The World Health Organization issued sweeping new guidelines on Wednesday that could put millions more people on H.I.V. drugs than are now getting them. The recommendations could go a long way toward halting the epidemic, health officials say, but would cost untold billions of dollars not yet committed.
H.I.V. patients should be put on an antiretroviral therapy of three drugs immediately after diagnosis, the agency said, and everyone at risk of becoming infected should be offered protective doses of similar drugs.
Immediate treatment has become the standard of care in America and much of the developed world, but the agency’s new H.I.V. treatment and prevention guidelines increase by nine million the number of infected people who should get it worldwide.
The health agency did not estimate how many at-risk people would benefit from its new prevention guidelines, but Unaids, the United Nations AIDS fighting agency, made a back-of-the-envelope calculation that 10 million could be helped, including many women and girls in Africa not previously covered.
Dr. Mark Dybul, executive director of the Global Fund to Fight AIDS, Tuberculosis and Malaria, said the new recommendations were “critically important to moving us toward fast-track treatment and prevention goals.”
Numerous recent studies have shown that people taking so-called triple therapy every day not only live longer, but also have so little circulating virus that they are highly unlikely to infect others even through unprotected sex. Studies using Truvada, a two-drug combination taken preventatively, have shown that those taking the drugs every day have near-total protection against infection.
The recommendations underscored the difference in options available to patients in industrialized countries and those in the developing world, and public health advocates acknowledged that it was unclear where the money would come from to turn the new guidelines into reality. Donor contributions for AIDS have been essentially flat since 2009. Although the W.H.O. issues guidelines, each country sets its own policy. Inevitably, when treatment starts depends on how many citizens the country’s health budget can afford to treat. Fifteen million people are on treatment now, fewer than half of the 37 million people infected worldwide.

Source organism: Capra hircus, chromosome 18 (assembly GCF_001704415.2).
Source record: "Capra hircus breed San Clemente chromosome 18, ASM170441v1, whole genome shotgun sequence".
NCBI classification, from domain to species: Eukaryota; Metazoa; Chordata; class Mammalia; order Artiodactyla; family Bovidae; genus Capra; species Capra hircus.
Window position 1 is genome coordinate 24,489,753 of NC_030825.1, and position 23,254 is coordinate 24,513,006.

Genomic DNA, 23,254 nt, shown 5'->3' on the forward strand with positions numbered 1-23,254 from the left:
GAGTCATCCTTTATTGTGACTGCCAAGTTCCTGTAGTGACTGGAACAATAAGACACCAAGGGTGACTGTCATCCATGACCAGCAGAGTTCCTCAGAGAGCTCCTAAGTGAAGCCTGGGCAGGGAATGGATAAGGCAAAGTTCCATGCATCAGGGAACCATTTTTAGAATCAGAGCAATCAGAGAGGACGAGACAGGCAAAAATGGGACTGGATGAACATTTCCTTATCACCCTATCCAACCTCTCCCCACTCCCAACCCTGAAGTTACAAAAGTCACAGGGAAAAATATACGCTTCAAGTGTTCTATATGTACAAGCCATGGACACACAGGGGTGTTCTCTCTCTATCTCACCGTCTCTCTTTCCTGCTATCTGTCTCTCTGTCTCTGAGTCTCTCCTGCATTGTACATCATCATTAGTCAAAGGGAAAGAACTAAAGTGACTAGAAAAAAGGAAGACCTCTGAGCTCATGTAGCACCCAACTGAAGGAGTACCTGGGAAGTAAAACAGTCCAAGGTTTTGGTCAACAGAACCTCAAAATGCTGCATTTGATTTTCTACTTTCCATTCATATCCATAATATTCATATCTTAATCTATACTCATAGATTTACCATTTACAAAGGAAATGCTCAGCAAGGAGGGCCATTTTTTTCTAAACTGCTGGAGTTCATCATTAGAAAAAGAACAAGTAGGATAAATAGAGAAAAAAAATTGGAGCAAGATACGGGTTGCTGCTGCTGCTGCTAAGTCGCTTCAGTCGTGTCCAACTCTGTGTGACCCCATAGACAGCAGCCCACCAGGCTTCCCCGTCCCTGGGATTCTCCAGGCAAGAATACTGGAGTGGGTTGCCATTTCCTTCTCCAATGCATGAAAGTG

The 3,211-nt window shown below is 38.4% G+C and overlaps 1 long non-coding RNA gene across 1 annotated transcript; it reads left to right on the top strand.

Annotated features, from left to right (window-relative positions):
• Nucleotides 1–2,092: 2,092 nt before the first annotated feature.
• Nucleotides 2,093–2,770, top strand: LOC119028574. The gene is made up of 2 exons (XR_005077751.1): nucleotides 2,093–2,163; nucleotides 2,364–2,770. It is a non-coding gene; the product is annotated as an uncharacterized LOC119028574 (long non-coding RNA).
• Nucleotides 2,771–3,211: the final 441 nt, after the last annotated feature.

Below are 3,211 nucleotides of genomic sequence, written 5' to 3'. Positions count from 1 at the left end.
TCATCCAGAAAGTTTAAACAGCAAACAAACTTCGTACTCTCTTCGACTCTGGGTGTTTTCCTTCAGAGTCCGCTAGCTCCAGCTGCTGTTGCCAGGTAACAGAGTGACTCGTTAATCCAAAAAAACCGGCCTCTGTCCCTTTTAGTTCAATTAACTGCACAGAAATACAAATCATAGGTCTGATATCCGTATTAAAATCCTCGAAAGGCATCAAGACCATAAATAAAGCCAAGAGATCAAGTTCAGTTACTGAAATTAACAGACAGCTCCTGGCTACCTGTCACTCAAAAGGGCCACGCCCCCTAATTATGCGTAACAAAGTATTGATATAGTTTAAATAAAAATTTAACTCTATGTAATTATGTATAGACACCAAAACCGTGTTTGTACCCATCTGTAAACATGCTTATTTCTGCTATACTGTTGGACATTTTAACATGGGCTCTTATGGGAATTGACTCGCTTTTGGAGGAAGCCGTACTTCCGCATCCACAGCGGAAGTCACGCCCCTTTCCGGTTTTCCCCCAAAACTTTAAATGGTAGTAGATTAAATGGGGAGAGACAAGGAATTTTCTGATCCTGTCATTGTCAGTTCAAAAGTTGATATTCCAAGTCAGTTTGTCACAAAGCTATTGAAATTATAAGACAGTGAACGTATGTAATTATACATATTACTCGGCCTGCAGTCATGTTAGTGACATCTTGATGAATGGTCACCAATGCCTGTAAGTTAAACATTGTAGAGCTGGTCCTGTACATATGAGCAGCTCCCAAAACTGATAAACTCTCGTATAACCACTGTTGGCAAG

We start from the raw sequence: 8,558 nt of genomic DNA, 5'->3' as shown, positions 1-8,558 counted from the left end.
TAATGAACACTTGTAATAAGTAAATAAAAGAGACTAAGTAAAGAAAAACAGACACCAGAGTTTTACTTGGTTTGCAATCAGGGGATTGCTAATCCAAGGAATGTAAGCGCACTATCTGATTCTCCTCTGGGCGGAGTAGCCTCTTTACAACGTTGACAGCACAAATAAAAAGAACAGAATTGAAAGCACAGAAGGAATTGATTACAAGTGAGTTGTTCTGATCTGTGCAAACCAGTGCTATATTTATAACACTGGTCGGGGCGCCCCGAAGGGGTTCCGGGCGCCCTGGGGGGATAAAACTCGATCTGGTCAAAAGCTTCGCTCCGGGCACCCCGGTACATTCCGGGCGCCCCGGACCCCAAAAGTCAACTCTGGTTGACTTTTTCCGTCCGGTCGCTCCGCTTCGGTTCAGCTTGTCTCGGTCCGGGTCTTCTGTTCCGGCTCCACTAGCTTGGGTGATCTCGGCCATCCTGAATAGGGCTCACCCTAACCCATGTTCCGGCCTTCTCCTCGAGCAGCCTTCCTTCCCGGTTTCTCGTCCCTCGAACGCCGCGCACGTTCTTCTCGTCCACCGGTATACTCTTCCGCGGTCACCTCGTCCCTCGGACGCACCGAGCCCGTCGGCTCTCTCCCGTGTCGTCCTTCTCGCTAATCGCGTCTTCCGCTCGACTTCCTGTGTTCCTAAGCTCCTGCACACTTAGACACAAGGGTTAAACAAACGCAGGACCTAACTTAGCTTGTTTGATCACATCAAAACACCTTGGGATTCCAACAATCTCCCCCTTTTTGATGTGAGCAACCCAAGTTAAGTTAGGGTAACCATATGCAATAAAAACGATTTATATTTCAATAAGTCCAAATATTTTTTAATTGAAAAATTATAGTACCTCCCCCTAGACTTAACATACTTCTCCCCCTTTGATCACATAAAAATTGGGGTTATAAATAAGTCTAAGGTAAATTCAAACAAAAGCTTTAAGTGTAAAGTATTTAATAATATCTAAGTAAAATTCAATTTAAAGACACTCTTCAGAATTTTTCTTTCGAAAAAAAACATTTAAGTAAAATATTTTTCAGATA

But advocates noted that the situation has appeared hopeless before; a generation ago, the idea of treating anyone in poor countries with $15,000 medications looked impossible. Now, with generic drugs and the generosity of wealthy nations, the number of people getting treatment in Africa, Asia and Latin America has been rising by about a million a year.
The new guidelines represent an acknowledgment that no vaccine is on the horizon, and that the long-touted “ABC” strategy – abstain, be faithful, use a condom – has not worked.
And yet there is hope the epidemic can be ended, or at least greatly shrunken, with tools now at hand.
“We can make the impossible possible,” said Dr. Deborah L. Birx, the United States global AIDS coordinator and head of the President’s Emergency Plan for AIDS Relief. “If we can demonstrate that this would break the back of the epidemic, I think people will step up.”